In an ideal world, everyone gets along. Colleagues come together and discuss highly controversial and complicated topics in an environment that is mutually supportive and respectful. But the nature of human personalities and psychology means that people will find themselves at odds with each other. It is more a matter of “when” and “how serious”. Conflict resolution and management is a major factor in increasing the effectiveness of strategic decisions.
The world of business is especially prone to conflicts on a management and executive level. Different departments compete for extra resources. And different figures struggle to bring forward their own vision for the company. Conflict might arise between colleagues in the office and on the floor, or between junior and senior staff.
You may even find yourself in conflict with important clients. Maybe they think they know your area of expertise better than you do. Or they have requirements and expectations above what your company can reasonably achieve.
Being able to act as a mediator and peacekeeper between opposing viewpoints is all part and parcel of being an effective leader. Conflict resolution is a skill that is indispensable to anyone looking to manage effectively.
How to implement conflict resolution in the workplace
Arguments between colleagues can be damaging on several levels. Most obviously it means that whatever project the two may be collaborating on slows down or halts entirely. This impacts productivity and jeopardizes targets. It can result, in worst cases, in unprofessional and unpleasant behavior or even lawsuits. On a more emotional wavelength, arguments can make the working environment uncomfortable and set people on edge.
As one colleague once put to me after observing management argue about a plan of action for the company, “I hate it when Mom and Dad fight…”
Over the years, many conflict resolution strategies and methods have been developed that can help ensure that when disagreements occur, they can be settled as quickly and amicably as possible.
Take a “Time out”
The most vital and constructive thing to do when tempers start to rise is to break the tension and stop an argument before it occurs. It’s very easy when getting passionate about any topic to let words and emotions carry us off to places we never intended to be in the first place. So, at the earliest chance you can, make sure you put a stop to things before the group gets to a point that they can’t turn back from.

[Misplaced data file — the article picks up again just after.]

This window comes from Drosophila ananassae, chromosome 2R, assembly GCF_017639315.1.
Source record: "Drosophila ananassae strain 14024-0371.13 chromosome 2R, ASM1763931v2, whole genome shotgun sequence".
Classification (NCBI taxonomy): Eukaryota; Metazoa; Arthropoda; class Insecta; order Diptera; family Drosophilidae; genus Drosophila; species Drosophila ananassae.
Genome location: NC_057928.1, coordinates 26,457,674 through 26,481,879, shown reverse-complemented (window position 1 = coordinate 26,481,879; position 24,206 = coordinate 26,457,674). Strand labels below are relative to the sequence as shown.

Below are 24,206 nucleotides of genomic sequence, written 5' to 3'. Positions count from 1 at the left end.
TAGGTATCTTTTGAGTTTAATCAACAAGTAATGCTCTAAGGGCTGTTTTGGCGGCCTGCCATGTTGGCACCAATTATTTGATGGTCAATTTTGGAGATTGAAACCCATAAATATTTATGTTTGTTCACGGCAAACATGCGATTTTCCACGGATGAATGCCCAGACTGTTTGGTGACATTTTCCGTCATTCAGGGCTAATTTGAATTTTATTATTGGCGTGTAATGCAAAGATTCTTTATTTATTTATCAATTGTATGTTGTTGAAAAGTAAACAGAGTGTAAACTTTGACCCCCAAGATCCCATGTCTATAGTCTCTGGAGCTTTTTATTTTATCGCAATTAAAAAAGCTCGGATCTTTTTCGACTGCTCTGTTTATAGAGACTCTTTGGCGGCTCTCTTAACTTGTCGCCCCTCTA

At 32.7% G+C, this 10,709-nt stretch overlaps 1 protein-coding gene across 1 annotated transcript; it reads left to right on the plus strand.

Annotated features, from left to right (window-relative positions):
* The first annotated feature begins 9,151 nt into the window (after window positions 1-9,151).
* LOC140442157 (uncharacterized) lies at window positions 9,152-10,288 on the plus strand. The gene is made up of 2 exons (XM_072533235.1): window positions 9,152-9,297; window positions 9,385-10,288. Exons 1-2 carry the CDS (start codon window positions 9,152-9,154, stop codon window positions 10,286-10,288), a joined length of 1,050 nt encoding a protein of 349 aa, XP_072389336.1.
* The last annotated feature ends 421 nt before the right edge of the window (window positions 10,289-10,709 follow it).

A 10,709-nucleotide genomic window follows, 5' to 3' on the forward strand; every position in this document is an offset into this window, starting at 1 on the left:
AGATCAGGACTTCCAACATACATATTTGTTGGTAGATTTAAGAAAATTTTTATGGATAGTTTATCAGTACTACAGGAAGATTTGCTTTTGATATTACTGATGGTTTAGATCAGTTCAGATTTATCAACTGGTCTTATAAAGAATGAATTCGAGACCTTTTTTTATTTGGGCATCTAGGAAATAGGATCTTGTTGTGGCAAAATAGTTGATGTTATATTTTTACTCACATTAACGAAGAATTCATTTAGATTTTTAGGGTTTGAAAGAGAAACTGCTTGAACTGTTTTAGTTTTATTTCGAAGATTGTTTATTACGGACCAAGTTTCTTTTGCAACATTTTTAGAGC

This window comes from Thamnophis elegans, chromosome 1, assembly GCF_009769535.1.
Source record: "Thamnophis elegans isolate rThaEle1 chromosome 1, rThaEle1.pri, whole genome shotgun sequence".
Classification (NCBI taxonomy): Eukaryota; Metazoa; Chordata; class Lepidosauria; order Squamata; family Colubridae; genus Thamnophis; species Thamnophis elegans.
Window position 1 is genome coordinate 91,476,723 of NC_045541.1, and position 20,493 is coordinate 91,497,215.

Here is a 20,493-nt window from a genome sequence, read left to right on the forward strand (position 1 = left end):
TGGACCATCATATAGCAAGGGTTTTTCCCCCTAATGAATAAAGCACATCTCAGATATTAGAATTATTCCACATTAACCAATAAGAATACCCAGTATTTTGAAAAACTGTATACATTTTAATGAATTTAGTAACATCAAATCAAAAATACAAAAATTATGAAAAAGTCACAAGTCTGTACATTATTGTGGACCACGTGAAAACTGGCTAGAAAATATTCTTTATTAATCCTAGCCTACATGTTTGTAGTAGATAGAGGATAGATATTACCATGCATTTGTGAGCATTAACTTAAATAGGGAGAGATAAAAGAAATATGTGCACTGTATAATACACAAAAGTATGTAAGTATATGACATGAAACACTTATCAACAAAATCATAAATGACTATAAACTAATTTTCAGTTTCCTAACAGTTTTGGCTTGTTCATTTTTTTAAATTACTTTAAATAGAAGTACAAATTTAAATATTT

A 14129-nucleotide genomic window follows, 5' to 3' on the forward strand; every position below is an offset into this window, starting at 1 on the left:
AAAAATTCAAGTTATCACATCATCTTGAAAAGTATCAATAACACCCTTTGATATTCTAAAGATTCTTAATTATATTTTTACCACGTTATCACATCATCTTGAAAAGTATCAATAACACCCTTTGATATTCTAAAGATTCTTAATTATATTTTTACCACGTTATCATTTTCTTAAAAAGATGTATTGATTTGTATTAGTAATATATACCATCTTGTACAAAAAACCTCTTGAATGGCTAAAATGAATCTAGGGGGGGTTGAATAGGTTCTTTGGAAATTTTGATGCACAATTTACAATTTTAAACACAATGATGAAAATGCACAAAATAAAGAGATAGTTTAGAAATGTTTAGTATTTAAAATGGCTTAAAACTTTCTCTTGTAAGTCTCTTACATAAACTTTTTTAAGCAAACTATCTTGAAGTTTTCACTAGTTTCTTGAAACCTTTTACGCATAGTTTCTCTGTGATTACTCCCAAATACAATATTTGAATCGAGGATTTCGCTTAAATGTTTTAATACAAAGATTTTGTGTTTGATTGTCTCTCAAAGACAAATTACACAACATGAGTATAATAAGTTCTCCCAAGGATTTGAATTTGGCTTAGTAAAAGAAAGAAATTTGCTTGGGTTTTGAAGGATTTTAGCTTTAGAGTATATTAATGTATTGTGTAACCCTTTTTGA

Announce that you’ll all be taking a break from the meeting for coffee. Acknowledge the emotions in the room and their importance, but ask to deal with it later. Move on with other business.
The important knack here is being able to do this while still ensuring that people’s opinions and feelings are respected. Don’t dismiss the argument or pretend it isn’t happening. Just make it clear that this is not the time or the place for that conversation and remind people of the aim of the meeting.
This works on an individual level too. The purpose is just to make sure people are nudged into consciously reflecting on their behavior and giving them space and time to process what led up to it.
Create an open and respectful environment
Remember that in any conflict, both sides will see themselves as the injured party. They’re going to feel hurt and hard done by. They may also feel as though they’re under attack. So, when resolving a conflict, you need to create a space where people feel as though they can speak freely, be heard, and above all feel listened to and respected.
A lot of the time, conflict resolution can be as simple as bringing the two sides together, letting them say their piece in turn without interruption or outburst, and giving them the chance to say to each other “I hear you, and I understand”.
This can turn what could be an argument into constructive dialogue. Once the air is clear, resume the conversation.
Sometimes conflict will erupt, and there’s nothing that can be done about it. It is against the nature of managers to not try and take control of the situation, but there are instances in which this can make a problem worse rather than better. So a great technique in conflict resolution is knowing when not to get involved.
Understand that these methods are not foolproof. Any management team must be prepared for instances where two sides just will not compromise. The solution is not to force one into place. Instead, take a step back, and hand it to someone better suited such as a senior manager or HR.
Always follow up
Never let a conflict fester. Don’t just pretend there’s been a resolution. Even if both sides have come together and agreed to a compromise, make sure that you bring the event to an official close with a letter or an email sent to the involved parties. Thank them for their understanding and hard work in settling matters. And make it plain to them that you’re always available to help if they should ever need it in the future.
Doing this will allow everyone to feel as though they’ve been acknowledged for their part in the proceedings. It helps ensure that everyone accepts the resolution. This prevents ambiguity, as well as people accidentally reopening it again by submitting to the temptation to secure the last word.